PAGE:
Casino Royale - 2006
Director(s): Martin Campbell
Writer(s): Nel Purvis, Robert Wade, Paul Haggis (screenplay) / Ian Fleming (novel)
Cinematography by: Phil Meheux
Editor(s): Stuart Baird
Cast: Daniel Craig, Eva Green, Mads Mikkelsen, Judi Dench, Jeffrey Wright, Giancarlo Giannini, Caterina Murino, Sebastien Foucan, Jesper Christensen and Isaach De Bankolé
I grew up during the Pierce Brosnan (1994–2004) era of James Bond. I had no clue that he was the sixth actor to take on the tux, and I took them at face value – British spy thrillers that quickly became goofier and goofier, dying a slow death in 2002’s Die Another Day. During that same time frame, I, along with moviegoers, fell in love with spy movies like the Bourne Trilogy and Mission Impossible, making Sony rethink the direction of their Bond franchise. In comes, Martin Campbell, who directed the best Brosnan film, GoldenEye, new Bond in Daniel Craig, along with a trio of writers and they revamped Bond giving him a true origin story along with some pathos behind the womanizing suave spy with a license to kill facade, making it my favorite modern Bond films.
The story follows James Bond (Craig), as he gets his license to kill and status as a 00 agent after his first kill. We then see Bond in the Bahamas tracking down a suspected terrorist and gaining information through the seduction of his wife. He stops his plans to blow up a plane. Plans that would've made millions for Le Chiffre (Mikkelsen), MI6's top target and financier of the ring of terrorist, placing him in a tight spot with his employers. Le Chiffre to recoup his loss, many of which he owes to his employers, set a high stakes Texas hold'em tournament at the Casino Royale in Montenegro. Bond enlists in this tournament along with Vesper Lynd (Green), a British Treasury agent there to protect the government's $10 million buy-ins. The couple strikes up a relationship despite their rocky beginning, making Bond shade his go-to womanizing ways, ultimately paying a costly price for this rare moment of "weakness" during a mission.
Casino Royale works not only because the action is grounded in reality, with hard-hitting fight scenes that stand out from the ones that came before it and car chases that makes you grab the edge of your seat, but it mainly works thanks to the balance of character moments given to Bond, Vesper, and Le Chiffre. We see the weight of their actions, and their growth through this mission that changes the path Bond was on and informs the man Craig would be for the following films. Even Le Chiffre is humanized to the point that I found myself worried to a certain extent when his employers confront him in the hotel. This balance in the script elevates the action since you are fully invested in the characters and the outcome.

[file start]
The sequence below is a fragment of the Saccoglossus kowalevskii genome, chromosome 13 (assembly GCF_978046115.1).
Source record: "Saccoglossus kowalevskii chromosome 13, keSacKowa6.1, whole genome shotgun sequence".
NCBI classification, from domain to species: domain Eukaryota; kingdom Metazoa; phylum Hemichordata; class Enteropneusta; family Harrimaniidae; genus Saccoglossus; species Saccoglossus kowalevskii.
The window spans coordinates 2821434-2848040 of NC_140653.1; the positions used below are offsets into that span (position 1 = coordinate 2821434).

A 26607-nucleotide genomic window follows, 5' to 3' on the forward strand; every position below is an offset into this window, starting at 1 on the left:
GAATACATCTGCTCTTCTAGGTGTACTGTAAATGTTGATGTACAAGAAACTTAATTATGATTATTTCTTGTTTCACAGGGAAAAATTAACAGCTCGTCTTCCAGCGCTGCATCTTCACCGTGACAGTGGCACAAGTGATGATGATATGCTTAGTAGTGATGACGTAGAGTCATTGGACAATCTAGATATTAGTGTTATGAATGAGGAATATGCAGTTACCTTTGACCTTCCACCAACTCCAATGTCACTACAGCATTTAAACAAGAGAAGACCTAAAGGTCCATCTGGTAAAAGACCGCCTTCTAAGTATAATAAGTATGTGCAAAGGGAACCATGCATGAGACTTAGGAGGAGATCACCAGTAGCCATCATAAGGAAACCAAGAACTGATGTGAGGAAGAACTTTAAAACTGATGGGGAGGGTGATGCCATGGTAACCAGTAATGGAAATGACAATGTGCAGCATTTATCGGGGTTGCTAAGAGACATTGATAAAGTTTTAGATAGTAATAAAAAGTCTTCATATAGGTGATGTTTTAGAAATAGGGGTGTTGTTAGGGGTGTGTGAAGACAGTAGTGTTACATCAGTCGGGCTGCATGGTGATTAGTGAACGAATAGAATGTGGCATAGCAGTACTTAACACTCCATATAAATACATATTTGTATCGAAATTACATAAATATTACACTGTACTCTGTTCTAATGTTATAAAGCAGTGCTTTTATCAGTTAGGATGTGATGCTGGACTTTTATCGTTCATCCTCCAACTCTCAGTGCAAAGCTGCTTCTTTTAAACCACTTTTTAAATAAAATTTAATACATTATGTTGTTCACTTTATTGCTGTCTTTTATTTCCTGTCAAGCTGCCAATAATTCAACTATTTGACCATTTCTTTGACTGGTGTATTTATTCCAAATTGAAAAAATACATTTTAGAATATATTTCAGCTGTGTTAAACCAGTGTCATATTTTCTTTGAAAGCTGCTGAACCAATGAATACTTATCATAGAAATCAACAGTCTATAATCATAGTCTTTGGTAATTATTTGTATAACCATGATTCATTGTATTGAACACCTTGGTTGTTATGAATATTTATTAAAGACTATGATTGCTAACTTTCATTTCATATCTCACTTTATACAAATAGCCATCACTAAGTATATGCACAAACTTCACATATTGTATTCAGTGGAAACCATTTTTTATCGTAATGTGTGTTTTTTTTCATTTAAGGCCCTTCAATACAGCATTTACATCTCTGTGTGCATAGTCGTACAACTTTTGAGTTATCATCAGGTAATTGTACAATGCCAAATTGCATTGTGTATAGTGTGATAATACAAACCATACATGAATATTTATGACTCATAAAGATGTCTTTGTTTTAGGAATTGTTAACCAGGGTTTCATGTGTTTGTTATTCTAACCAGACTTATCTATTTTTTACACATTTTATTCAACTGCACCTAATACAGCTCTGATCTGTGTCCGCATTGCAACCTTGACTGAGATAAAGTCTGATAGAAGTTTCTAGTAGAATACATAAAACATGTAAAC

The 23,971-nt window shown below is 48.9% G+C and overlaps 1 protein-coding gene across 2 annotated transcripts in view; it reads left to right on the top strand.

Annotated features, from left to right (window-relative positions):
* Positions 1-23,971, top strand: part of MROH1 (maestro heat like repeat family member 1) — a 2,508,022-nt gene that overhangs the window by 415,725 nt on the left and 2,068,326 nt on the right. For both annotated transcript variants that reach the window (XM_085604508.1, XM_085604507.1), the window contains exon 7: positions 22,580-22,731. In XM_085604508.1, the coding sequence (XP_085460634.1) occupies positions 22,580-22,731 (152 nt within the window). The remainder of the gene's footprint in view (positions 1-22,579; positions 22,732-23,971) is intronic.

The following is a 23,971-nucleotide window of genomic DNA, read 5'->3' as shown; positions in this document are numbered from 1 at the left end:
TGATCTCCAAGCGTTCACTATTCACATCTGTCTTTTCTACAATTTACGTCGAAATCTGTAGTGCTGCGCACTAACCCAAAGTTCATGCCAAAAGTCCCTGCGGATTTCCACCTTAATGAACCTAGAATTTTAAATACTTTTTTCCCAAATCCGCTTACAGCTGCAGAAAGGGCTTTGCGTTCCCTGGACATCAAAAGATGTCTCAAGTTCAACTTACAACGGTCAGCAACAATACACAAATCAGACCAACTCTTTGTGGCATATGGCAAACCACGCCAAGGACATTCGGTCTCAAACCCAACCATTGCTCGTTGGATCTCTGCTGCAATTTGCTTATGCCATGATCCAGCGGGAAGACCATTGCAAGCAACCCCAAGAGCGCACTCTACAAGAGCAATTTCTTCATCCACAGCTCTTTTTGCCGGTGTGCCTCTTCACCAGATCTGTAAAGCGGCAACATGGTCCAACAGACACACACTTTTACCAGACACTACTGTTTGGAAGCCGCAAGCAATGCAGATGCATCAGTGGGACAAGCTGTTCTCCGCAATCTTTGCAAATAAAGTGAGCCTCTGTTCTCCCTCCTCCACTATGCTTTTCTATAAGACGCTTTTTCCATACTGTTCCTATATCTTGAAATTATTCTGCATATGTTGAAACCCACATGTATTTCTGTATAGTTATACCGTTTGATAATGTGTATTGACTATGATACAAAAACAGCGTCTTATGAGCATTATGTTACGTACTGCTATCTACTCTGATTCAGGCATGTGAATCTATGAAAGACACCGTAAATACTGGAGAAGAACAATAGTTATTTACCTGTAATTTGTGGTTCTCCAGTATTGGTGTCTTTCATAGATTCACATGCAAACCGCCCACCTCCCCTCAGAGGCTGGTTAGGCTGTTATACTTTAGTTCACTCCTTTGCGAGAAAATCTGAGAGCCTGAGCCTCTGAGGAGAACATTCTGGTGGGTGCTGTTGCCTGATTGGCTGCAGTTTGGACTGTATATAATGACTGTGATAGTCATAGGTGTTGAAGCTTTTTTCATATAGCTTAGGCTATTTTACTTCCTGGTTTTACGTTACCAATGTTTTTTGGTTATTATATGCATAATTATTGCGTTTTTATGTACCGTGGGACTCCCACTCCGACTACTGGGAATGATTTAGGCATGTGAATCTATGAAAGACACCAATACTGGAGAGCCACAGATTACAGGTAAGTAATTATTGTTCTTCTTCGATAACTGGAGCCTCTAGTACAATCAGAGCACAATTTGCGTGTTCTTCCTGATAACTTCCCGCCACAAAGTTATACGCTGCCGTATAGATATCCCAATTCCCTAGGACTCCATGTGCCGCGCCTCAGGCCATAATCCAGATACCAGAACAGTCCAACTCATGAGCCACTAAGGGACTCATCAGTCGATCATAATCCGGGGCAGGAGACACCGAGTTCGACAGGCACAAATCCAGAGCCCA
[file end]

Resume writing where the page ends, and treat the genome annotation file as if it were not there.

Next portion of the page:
Quick note: this film also managed to make poker tense and compelling - featuring multiple card games that have elevated stakes through outside circumstances, such as poisoning, to inside situations, such as going all in on a hunch.
While this film is a departure from what the Bond franchise had been in the past, it still follows many of the Bond tropes fans have come to expect and love. It has a fantastic opening title sequence, set to a great Chris Cornell song (You Know My Name). We get the Bond starring directly into the camera and shooting it, this time around set up wonderfully in the premise of it being his first kill, giving meaning to this visual trope. Great callbacks to his car, drink of choice, and affinity for tuxes - with drink being my favorite as he snaps at the bartender for asking him "shaking or stirred," further placing Craig's Bond apart from the rest.
Casino Royale is the shift the franchise needed to stay relevant in a cinematic landscape filled with gritty, hard hitting, and character-driven spy-thrillers. While Craig may not be the actor people point to as their quintessential Bond, he is by far the portrayal of the broken man that would take to do everything that is needed from an agent with the "00" moniker. Supporting cast is stellar from Dench as M to Mikkelsen as Le Chiffre, there is not a single weak link in the entire runtime. Campbell steady vision behind the camera and the scripts determination to add humanity to our bombastic British-spy is the reason that this film is a modern classic, and the perfect jumping off point for the Craig era.
Casino Royale is Why I Love Movies.
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